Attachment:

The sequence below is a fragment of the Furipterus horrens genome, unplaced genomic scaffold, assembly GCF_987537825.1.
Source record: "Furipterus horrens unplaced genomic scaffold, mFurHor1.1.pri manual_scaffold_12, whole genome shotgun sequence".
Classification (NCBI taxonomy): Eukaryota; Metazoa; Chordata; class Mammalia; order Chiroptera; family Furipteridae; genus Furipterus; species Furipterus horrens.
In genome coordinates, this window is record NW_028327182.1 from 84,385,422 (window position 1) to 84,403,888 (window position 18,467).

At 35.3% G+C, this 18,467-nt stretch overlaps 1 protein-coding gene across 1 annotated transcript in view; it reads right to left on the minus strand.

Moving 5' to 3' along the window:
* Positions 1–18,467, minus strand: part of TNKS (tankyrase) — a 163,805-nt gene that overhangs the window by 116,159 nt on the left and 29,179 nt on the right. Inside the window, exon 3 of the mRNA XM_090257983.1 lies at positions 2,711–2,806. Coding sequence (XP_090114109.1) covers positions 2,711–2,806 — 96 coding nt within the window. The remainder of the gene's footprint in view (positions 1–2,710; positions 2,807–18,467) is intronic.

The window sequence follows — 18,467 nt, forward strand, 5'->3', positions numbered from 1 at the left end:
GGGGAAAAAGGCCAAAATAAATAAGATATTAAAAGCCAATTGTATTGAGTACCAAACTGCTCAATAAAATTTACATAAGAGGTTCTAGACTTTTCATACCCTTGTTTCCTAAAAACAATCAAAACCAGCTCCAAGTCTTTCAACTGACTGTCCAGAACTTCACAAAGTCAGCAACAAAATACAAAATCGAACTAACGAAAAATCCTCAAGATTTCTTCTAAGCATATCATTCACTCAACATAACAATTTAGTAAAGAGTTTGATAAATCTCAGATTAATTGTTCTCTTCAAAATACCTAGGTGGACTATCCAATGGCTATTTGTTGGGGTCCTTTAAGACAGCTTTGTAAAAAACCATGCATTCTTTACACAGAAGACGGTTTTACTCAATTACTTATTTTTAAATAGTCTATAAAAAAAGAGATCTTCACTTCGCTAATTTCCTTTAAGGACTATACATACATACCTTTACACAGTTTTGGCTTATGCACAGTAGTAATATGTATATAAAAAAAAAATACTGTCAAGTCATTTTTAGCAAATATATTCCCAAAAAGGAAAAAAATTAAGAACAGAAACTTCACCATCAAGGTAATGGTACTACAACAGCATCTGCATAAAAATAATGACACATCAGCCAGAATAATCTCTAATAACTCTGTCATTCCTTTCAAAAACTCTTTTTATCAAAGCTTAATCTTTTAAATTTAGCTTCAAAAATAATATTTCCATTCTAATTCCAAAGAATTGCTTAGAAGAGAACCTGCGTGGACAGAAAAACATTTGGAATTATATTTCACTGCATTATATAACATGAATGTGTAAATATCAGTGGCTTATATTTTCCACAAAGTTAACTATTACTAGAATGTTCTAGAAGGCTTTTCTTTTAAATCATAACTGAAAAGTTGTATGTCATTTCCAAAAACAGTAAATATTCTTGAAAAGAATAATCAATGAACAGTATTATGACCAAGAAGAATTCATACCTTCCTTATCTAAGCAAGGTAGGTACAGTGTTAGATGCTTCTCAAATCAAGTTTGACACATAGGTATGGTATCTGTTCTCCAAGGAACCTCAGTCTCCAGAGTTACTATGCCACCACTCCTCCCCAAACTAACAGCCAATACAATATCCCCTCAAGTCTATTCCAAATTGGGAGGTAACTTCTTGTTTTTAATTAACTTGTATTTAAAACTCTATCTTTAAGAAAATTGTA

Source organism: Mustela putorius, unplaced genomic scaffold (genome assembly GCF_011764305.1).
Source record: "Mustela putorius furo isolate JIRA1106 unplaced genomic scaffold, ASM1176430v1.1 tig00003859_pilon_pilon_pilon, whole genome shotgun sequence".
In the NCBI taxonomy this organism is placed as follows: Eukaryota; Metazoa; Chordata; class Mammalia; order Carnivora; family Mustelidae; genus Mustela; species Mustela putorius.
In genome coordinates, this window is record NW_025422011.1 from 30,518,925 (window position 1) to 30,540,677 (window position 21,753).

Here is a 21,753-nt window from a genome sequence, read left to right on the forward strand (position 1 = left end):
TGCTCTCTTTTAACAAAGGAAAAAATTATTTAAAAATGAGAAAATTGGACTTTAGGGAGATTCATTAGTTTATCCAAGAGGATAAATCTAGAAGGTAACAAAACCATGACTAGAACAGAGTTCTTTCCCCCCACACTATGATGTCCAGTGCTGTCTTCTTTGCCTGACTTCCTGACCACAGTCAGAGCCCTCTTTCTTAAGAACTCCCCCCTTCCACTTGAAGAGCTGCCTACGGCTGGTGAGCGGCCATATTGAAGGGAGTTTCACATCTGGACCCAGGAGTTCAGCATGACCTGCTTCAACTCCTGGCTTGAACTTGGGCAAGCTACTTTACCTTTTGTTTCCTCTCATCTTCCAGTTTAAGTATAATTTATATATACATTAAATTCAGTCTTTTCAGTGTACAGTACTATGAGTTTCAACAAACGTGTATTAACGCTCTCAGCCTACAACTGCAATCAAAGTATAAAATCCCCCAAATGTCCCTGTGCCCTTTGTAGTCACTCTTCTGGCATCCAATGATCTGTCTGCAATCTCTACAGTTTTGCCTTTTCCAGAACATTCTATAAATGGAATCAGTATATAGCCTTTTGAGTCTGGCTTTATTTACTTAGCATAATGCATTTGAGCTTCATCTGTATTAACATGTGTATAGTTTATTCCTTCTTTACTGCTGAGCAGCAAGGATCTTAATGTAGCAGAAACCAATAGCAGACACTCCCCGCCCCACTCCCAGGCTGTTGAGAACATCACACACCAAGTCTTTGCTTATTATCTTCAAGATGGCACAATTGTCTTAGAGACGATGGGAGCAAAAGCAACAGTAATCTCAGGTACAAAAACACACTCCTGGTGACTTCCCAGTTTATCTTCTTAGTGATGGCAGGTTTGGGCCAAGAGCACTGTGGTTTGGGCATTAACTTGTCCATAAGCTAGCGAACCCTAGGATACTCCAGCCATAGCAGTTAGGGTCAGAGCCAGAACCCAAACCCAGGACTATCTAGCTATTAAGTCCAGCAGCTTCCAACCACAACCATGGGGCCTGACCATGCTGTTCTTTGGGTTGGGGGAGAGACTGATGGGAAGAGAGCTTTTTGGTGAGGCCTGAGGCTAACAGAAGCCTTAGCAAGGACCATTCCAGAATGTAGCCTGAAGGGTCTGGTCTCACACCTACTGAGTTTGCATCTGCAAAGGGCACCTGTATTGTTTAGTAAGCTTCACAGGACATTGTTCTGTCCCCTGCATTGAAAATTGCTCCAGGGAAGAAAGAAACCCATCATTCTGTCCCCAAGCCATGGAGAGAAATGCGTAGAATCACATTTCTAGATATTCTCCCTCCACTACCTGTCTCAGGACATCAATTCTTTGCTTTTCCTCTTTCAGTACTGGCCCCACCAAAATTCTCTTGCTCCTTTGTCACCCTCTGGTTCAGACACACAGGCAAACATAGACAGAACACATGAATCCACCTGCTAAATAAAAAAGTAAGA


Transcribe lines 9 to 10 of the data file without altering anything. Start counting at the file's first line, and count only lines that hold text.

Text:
GGGGAAAAAGGCCAAAATAAATAAGATATTAAAAGCCAATTGTATTGAGTACCAAACTGCTCAATAAAATTTACATAAGAGGTTCTAGACTTTTCATACCCTTGTTTCCTAAAAACAATCAAAACCAGCTCCAAGTCTTTCAACTGACTGTCCAGAACTTCACAAAGTCAGCAACAAAATACAAAATCGAACTAACGAAAAATCCTCAAGATTTCTTCTAAGCATATCATTCACTCAACATAACAATTTAGTAAAGAGTTTGATAAATCTCAGATTAATTGTTCTCTTCAAAATACCTAGGTGGACTATCCAATGGCTATTTGTTGGGGTCCTTTAAGACAGCTTTGTAAAAAACCATGCATTCTTTACACAGAAGACGGTTTTACTCAATTACTTATTTTTAAATAGTCTATAAAAAAAGAGATCTTCACTTCGCTAATTTCCTTTAAGGACTATACATACATACCTTTACACAGTTTTGGCTTATGCACAGTAGTAATATGTATATAAAAAAAAAATACTGTCAAGTCATTTTTAGCAAATATATTCCCAAAAAGGAAAAAAATTAAGAACAGAAACTTCACCATCAAGGTAATGGTACTACAACAGCATCTGCATAAAAATAATGACACATCAGCCAGAATAATCTCTAATAACTCTGTCATTCCTTTCAAAAACTCTTTTTATCAAAGCTTAATCTTTTAAATTTAGCTTCAAAAATAATATTTCCATTCTAATTCCAAAGAATTGCTTAGAAGAGAACCTGCGTGGACAGAAAAACATTTGGAATTATATTTCACTGCATTATATAACATGAATGTGTAAATATCAGTGGCTTATATTTTCCACAAAGTTAACTATTACTAGAATGTTCTAGAAGGCTTTTCTTTTAAATCATAACTGAAAAGTTGTATGTCATTTCCAAAAACAGTAAATATTCTTGAAAAGAATAATCAATGAACAGTATTATGACCAAGAAGAATTCATACCTTCCTTATCTAAGCAAGGTAGGTACAGTGTTAGATGCTTCTCAAATCAAGTTTGACACATAGGTATGGTATCTGTTCTCCAAGGAACCTCAGTCTCCAGAGTTACTATGCCACCACTCCTCCCCAAACTAACAGCCAATACAATATCCCCTCAAGTCTATTCCAAATTGGGAGGTAACTTCTTGTTTTTAATTAACTTGTATTTAAAACTCTATCTTTAAGAAAATTGTA

Source organism: Mustela putorius, unplaced genomic scaffold (genome assembly GCF_011764305.1).